Our team carefully reviewed each theme, considering dependencies and project milestones to determine a sequence from the most immediate to the later stages of the project. Using our Miro board, we rearranged the piles of sticky notes into rows, representing the progression of work from top (immediate) to bottom (furthest out).

As a result, we had the rough beginnings of a delivery plan that would guide the subsequent phases of our Agile project planning across the business quarter. This structured approach helped ensure that we would address each area of work in the most effective sequence.

After sequencing the themes, you have the rough beginnings of a delivery plan that can guide subsequent phases of Agile project planning across the business quarter.

Step 4: Map out dependencies and associations

The next step in our team backlog journey involved identifying the dependencies and relationships between the themes we had outlined. Returning to our Miro board, we began to draw connections—literally. By drawing arrows from one pile to another, we began defining a more granular sequence in which themes needed to be tackled and demonstrated how they were interconnected.

This exercise transformed our organized themes into a comprehensive, albeit still rough, framework for our team backlog. It started to resemble a delivery plan, where each theme’s completion would logically flow into the initiation of another.

I realize what I’ve described so far may seem like a huge undertaking, but it only took the team about two hours total. Considering we went from a blank board to the foundation of a backlog in that time frame, I call it a testament to the value of collaborative effort and meticulous planning in Agile project management.

example of an Agile team backlog mind map at the end of Step 4

Our Machine Learning Team’s mind map after we completed Step 4

Step 5: Transition user story ideas into the system of record

The final step in building an Agile team backlog involves transitioning your organized, sequenced user story ideas from the mind-map board into the system of record, thus beginning the actual construction of the Agile team backlog.

This critical phase is led by the product owner, who plays a pivotal role in translating the collected “sticky note” ideas into actionable user stories. In our project, we used Azure DevOps as our system of record, where the product owner converted each idea from our Miro board into a card, categorized and prioritized according to the immediate needs of the upcoming sprints.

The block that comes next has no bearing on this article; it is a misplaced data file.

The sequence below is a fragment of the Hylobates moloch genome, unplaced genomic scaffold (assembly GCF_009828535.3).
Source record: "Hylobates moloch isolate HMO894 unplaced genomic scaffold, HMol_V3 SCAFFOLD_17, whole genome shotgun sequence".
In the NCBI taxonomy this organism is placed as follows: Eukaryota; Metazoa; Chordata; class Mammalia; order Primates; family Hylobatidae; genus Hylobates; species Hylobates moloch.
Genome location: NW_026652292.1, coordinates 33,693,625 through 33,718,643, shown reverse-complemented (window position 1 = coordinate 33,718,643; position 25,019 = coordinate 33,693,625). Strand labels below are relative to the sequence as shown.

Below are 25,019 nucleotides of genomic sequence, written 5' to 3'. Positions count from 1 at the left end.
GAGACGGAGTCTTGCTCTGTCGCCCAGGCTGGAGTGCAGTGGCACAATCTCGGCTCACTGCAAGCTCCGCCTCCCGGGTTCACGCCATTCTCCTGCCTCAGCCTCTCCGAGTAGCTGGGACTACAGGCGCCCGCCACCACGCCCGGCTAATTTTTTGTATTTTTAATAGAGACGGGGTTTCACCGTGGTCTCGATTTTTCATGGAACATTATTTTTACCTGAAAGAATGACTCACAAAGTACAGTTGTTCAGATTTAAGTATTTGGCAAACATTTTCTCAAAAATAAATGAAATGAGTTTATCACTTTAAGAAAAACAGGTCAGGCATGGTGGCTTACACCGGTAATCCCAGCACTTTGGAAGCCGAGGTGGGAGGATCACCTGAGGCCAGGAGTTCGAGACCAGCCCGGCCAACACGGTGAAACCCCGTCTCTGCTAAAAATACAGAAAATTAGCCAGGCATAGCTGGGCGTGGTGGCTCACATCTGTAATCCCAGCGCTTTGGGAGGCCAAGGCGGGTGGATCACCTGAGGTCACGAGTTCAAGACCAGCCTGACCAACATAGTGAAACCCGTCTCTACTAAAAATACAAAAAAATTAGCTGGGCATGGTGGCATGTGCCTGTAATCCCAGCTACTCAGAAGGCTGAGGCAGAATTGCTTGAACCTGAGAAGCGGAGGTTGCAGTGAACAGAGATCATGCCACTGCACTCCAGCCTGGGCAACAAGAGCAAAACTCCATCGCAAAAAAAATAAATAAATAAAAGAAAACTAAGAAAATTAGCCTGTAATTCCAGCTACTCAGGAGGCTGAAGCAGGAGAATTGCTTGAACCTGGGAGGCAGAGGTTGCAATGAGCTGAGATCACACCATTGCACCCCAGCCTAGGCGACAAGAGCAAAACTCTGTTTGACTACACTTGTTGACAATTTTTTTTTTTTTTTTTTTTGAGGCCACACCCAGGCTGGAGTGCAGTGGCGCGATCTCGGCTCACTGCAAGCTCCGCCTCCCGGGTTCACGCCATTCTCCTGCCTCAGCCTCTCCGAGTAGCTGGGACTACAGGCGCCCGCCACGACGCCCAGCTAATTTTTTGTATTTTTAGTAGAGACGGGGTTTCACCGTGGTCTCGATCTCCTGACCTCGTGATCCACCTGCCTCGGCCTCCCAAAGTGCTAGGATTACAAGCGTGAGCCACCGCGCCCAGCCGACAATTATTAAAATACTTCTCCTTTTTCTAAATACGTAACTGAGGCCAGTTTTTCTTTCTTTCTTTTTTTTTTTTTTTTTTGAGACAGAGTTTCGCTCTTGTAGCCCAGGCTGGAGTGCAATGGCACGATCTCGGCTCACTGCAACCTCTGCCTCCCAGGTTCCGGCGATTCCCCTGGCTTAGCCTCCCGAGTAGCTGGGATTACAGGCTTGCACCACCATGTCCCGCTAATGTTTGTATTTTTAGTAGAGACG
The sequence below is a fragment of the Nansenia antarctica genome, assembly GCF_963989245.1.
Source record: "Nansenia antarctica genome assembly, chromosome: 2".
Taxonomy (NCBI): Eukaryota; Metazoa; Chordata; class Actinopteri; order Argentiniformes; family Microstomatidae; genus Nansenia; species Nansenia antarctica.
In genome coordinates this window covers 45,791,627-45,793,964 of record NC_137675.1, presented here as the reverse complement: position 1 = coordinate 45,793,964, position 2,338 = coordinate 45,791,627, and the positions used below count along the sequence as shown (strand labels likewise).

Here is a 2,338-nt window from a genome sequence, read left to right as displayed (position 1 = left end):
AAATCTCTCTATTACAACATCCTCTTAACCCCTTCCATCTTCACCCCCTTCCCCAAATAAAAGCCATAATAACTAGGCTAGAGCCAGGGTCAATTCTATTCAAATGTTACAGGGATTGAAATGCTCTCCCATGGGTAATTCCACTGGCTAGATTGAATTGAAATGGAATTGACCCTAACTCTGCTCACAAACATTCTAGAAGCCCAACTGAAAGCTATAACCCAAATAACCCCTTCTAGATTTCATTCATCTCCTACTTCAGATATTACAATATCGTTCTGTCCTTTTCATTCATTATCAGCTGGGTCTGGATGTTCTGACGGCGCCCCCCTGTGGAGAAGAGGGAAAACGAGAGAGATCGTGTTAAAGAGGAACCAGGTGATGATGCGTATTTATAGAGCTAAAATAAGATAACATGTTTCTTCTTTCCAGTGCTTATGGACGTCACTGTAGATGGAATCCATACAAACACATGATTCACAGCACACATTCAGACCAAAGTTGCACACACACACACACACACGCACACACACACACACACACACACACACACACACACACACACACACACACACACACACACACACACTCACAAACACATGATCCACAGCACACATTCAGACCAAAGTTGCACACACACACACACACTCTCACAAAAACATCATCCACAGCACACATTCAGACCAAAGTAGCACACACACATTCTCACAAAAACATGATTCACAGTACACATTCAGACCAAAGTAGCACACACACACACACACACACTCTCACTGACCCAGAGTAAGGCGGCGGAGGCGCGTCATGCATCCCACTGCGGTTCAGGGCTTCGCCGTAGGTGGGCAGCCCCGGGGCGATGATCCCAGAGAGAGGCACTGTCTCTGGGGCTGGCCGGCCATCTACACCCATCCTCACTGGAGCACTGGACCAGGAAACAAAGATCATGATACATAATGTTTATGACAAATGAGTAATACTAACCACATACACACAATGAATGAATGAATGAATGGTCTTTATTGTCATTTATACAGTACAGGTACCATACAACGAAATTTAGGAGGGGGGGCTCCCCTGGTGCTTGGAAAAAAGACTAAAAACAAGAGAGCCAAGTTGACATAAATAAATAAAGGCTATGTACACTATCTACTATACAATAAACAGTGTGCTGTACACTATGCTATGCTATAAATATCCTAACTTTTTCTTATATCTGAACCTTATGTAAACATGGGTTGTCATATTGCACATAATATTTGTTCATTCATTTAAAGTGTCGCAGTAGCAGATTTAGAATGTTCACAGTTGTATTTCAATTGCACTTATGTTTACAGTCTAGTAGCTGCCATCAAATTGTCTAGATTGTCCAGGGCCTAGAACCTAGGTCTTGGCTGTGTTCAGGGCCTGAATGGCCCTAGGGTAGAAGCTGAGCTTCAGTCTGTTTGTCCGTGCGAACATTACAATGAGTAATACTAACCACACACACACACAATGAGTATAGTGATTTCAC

The product owner began this step by working with the team to determine priorities among the identified functionalities, with those deemed essential to complete over the next two weeks—in the first sprint—being tackled first. The product owner crafted a user story for each prioritized card, ensuring that each one was complete with acceptance criteria and ready for the team to refine. He then conducted a collaborative review with the team, especially our engineers, who contributed their domain knowledge to further refine and sequence the work based on technical dependencies and the project’s goals.

Once a user story was fully vetted and entered into Azure DevOps, we recolored its “sticky note” as black on the original Miro board as a visual indicator of what had been transitioned. The remaining ideas on the Miro board, now identified as the product backlog, awaited their turn to be developed into user stories as the project progressed.

This step marks the completed transformation of initial concepts into a structured plan of action, setting the stage for successful sprint executions and, ultimately, project delivery.

Bringing it all together

The journey to building your first team backlog, as outlined in the story of our team’s collaborative planning process, underscores a fundamental shift from traditional project management to a more inclusive and iterative Agile framework. This isn’t about dictating tasks, but rallying together as a team to meet customer needs through a collective brainstorming and planning effort.

My experience with the Machine Learning Team demonstrates the power of collaboration—how a diverse group, including stakeholders, can come together to shape a project’s direction. The resulting backlog is not just a list of tasks; it reflects shared goals, expertise, and the dynamic interplay of ideas that propels us toward success. This process ensures that our projects are not only aligned with the immediate objectives, but are also flexible enough to adapt to new insights and challenges, thereby reinforcing the Agile commitment to continuous improvement and customer satisfaction.


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Alison Braun
Alison Braun is a Solution Architect and Agile Coach in Logic20/20’s Digital Transformation practice.